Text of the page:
Austin school trustees weigh $1.3 billion budget, ban on suspensions


Austin school district employees will not receive raises under current budget proposal.

2017-18 budget plan includes a $536 million payment to the state.

The Austin school board on Monday night will get its first glimpse of the $1.3 billion preliminary district budget for 2017-18.

Under the budget proposal, district employees will not receive raises, and the tax rate is expected to remain unchanged at $1.079 per $100 of assessed property valuation. A 1 percent raise for all employees would cost $5.7 million, and a 3 percent raise would cost more than $17 million.

More than half a billion dollars of that budget is expected to go to the state in a recapture payment, required from property-wealthy districts to subsidize property-poor districts under the state’s school finance system. That would leave the district $757.8 million for operating expenses.

Austin hands over more money under the school finance system than any other district in Texas. And as property values continue to rise and the district’s enrollment declines, greater percentages of local tax revenue will go to the state. The 2017-18 recapture payment is expected to climb 32 percent over this year’s to $536 million.

The district is projecting a loss of 170 students, the fifth consecutive annual decline, but it’s the smallest enrollment loss in recent years.

Other projected expenses include $1.4 million for adding a Montessori program and putting a health sciences program in one high school and a computer science program in another. Maintenance and repairs for the district’s facilities, which include custodial work and groundskeeping, are an estimated $7.2 million, and replacing and maintaining vehicles will cost the district $1 million.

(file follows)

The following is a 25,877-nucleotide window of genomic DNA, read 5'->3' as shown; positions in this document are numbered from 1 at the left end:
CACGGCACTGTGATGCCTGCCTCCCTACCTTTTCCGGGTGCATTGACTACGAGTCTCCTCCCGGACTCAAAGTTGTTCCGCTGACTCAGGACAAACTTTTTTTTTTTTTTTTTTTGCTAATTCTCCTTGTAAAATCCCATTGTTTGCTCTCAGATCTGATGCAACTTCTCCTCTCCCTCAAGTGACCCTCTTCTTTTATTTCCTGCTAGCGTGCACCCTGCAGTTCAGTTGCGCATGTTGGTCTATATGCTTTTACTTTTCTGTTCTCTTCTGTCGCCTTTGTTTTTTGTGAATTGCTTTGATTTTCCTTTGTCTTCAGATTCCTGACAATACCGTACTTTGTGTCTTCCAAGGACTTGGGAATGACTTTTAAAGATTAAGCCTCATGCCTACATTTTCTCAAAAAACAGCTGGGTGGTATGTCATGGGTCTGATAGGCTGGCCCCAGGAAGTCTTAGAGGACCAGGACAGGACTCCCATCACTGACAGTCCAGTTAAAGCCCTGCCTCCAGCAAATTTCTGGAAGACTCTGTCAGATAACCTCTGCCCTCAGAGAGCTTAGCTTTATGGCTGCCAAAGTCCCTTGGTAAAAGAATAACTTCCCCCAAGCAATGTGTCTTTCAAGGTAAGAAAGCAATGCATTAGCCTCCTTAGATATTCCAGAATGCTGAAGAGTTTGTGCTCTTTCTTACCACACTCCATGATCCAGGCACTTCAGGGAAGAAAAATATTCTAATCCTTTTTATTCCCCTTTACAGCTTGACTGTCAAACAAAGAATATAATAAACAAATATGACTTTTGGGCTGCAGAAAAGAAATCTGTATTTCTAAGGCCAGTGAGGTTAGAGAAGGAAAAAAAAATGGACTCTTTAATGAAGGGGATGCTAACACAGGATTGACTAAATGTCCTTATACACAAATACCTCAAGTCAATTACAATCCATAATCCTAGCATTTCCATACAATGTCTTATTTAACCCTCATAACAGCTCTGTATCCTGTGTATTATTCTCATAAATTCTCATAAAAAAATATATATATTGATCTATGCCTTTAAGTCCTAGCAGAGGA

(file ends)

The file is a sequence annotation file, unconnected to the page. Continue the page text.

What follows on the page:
Trustees also are slated to vote on whether to ban home suspensions, expulsions or alternative disciplinary programs for students in prekindergarten through second grade, except in cases required by the state’s education code (such as making terroristic threats).

The Dallas, El Paso and Houston districts have passed similar bans.

Austin district administrators and advocates pushing for the change, including Texas Appleseed, said research shows suspending young children is punitive and ineffective and leads to higher rates of dropouts and academic failure.

Others, including some teachers and principals, expressed concern that it limits the discretion of school staffers. District administrators are committing to a multitiered support system for both students and teachers.

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